Hundreds of people is better than what we’d have (nothing) if all those “old buildings” were torn down, which I believe was a distinct possibility a few years back.

  8. jhorn July 12, 2011 at 2:10 pm #

    starbuck- weren’t you derided as akin to a negative hater when you mentioned the 70% of wnyer’s against bass pro? wasn’t that on THIS (less-cheerful) blog? i guess one person’s negative hater is another person’s freedom fighter…..

  9. lulu July 12, 2011 at 3:29 pm #

    The City of Buffalo – not corrupt enough? Really?

  10. Eisenbart July 12, 2011 at 10:50 pm #

    The people calling the shots, specifically politicians, call forth great projects to “fix” Buffalo and all its problems so it can turn that blasted corner everyone is always talking about. Project is announced and us feeble minded plebs cheer and hoot.

    After digging into the details this projects hits a brick wall because it’s not funded, makes no sense, is not needed, makes no financial sense. The people who are trying their hardest to push it through because they know it sucks clash with the people that think that if it does happen Buffalo will be swallowed by a giant earthquake and will slide into Lake Erie.

    At this point the the vultures start to circle and the lawsuits start to fly. This works because again… not funded, makes no sense, is not needed, makes no financial sense etc. Us feeble minded plebs boo and hiss and scream “typical Buffalo, this is why I’m moving!!” Rinse repeat for 40 to 50 years.

    The point of her article is that people realize that big projects are a waste of time. And that focusing on what we have to work with makes more sense. It makes sense because all that shit was built before the government got involved and started rolling out the next big project. That things done organically, read small scale, is probably better.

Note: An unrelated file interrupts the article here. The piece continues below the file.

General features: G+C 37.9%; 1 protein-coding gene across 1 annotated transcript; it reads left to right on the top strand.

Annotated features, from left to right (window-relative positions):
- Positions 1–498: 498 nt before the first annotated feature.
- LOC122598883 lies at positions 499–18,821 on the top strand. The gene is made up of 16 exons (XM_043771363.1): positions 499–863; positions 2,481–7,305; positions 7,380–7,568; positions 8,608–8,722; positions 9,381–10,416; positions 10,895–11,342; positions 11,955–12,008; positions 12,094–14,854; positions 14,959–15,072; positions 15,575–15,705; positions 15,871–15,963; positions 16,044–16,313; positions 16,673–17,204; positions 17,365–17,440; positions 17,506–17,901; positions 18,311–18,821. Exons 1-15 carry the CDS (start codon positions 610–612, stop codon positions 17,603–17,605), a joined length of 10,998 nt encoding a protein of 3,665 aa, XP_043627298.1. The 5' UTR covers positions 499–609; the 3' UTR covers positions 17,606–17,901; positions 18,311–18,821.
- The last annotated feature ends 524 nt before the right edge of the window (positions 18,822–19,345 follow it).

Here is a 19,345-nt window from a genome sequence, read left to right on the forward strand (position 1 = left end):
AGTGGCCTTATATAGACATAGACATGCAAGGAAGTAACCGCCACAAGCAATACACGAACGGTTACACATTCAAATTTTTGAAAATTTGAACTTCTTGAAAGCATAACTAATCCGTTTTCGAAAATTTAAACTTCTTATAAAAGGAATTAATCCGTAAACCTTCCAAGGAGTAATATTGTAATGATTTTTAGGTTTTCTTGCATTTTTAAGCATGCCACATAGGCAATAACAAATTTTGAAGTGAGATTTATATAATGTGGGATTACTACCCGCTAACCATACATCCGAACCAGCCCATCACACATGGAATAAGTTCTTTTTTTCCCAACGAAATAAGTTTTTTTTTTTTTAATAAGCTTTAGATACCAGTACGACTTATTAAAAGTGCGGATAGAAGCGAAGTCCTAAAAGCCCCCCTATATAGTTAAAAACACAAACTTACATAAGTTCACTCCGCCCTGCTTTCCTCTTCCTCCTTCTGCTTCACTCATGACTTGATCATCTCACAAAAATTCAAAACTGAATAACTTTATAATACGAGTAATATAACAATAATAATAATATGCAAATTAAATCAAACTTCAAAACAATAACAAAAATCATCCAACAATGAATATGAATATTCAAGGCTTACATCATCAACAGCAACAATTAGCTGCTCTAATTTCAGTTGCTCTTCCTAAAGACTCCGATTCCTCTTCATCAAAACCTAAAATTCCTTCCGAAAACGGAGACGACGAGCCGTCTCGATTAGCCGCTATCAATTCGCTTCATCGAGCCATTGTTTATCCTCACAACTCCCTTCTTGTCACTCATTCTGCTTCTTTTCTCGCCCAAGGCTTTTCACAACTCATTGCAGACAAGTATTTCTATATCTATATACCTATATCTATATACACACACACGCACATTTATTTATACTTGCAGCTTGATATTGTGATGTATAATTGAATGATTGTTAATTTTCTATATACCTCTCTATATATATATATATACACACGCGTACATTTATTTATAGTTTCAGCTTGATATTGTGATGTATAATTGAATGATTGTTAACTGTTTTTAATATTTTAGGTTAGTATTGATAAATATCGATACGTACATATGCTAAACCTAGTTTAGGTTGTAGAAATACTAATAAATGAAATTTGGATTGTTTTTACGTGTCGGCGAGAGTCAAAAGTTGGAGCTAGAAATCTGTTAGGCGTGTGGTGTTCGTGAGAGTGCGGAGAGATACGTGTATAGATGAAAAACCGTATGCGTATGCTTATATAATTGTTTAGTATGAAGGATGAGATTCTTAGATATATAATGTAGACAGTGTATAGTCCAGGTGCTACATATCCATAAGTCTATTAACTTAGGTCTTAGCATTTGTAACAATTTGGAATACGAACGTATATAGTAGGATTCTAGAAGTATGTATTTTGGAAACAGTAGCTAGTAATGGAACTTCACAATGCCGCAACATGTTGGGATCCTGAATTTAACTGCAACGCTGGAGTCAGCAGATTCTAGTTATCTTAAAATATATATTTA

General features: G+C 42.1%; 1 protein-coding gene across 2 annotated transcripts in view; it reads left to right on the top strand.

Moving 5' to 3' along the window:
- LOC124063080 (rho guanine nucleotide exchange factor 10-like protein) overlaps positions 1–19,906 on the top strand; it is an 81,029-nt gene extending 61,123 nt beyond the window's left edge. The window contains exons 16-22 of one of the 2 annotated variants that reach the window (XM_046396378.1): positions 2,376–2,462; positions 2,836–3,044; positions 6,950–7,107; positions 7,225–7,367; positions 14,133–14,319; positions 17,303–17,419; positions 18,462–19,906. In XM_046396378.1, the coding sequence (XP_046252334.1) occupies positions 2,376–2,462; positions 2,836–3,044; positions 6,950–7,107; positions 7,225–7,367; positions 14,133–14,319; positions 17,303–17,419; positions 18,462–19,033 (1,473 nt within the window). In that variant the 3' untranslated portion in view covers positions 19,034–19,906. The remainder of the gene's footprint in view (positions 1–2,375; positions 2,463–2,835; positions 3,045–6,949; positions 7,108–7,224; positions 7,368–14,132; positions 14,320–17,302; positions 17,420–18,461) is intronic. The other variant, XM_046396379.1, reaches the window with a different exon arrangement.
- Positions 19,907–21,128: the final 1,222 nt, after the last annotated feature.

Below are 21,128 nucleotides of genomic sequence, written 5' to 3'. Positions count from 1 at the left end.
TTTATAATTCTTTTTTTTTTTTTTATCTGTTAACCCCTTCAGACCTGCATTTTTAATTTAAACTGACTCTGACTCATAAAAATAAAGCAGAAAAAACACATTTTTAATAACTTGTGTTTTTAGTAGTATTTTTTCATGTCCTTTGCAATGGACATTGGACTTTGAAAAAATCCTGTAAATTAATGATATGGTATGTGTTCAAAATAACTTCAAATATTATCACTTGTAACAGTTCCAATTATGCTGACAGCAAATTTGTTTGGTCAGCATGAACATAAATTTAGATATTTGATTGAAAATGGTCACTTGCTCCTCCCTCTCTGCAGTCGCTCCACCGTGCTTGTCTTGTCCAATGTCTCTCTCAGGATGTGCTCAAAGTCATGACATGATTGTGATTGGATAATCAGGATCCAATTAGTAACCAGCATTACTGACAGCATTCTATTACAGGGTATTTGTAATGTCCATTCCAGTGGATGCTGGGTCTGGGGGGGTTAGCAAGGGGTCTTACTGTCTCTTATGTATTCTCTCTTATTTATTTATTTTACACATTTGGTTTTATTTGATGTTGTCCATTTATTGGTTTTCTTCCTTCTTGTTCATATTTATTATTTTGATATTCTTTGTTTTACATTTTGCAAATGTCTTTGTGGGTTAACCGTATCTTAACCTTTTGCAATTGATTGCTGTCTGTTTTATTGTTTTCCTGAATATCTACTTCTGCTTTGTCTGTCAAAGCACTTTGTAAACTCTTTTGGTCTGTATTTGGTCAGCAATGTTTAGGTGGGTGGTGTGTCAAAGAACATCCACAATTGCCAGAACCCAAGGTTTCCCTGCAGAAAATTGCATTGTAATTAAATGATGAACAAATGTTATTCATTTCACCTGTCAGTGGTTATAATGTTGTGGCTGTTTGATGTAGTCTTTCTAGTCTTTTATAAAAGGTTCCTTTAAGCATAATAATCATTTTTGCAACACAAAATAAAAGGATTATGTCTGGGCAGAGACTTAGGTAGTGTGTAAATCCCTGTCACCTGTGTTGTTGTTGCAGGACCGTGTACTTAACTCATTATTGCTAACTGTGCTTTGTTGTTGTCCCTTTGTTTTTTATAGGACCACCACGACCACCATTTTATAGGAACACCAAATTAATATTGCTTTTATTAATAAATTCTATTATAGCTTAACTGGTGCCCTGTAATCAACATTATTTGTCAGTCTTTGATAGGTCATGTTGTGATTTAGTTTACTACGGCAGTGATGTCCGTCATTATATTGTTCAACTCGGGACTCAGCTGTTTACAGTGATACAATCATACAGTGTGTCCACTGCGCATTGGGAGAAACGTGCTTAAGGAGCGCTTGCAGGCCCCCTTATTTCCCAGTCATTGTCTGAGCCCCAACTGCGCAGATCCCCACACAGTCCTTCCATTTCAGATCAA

Instead of a giant Issa tower in downtown how about we fill in the hundreds of vacant lots along Niagara St and strengthen the surrounding neighborhoods to support it? Instead of shiny bridges, that oh we didn’t really need after all, and a plaza that rivals the land mass of Buff State can be managed with some thought and negotiating with those most untrustworthy Canadians.

  11. Betty Jean Grant July 12, 2011 at 10:50 pm #

    As regards the Michigan Street Baptist Church, the Colored musican Club and the Nash House; these three entities have the potential to bring in millions of people to this area, especially African Americans- if enough money and time are invested in these projects. The Colored Musician Club is where Fatty Arbuckle ( I think that was his name) or the guy who wrote ‘Over the Rainbow’ used to jam session with the colored musicians of Buffalo during the early 1920’s before he moved to New York. Mary B. Talbert work Anti lynching activist, Mary B. Talbert worked with Dr. Jesse Nash and other in planning the Niagara Movement ( the organizing name of the NAACP) in Niagara Falls, Canada. I will give you just one guess as to why they could not hold in in Buffalo or Niagara Falls, New York. The Michigan Street Church is still in service and one can go to the church for service and then later visit an actual hiding place that was used by escaped slaves as they awaited transportation to Canada and to freedom. Do any of you know that, on any given day, bus loads of tourists from Baltimore and Washington, D.C. and all points southern, pull up to Broderick Park and disband people who wanted to walk where their ancestor walked before taking that short ferry or boat ride to the Canadian shore? The buses come and most of Buffalo do not know they are or were here. Buffalo could be in the Top Ten, nationally, for designated places for millions of African Americans to visit. And with the Harriet Tubman home in Auburn, New York and Harriet’s known visit to Lewiston, Niagara Falls and surely Buffalo, we are sitting on a ‘gold mine’. I have said a lot and I have not even talked about Dug’s Dive and the role it played in hiding runaway slaves a couple of centuries ago and it all happened on our infamous canalside and waterfront. All we need to break the stagnant environment are businees leaders and city politicians willing to invest in the city’s future without trying to find ways to make themselves or their benefactors rich.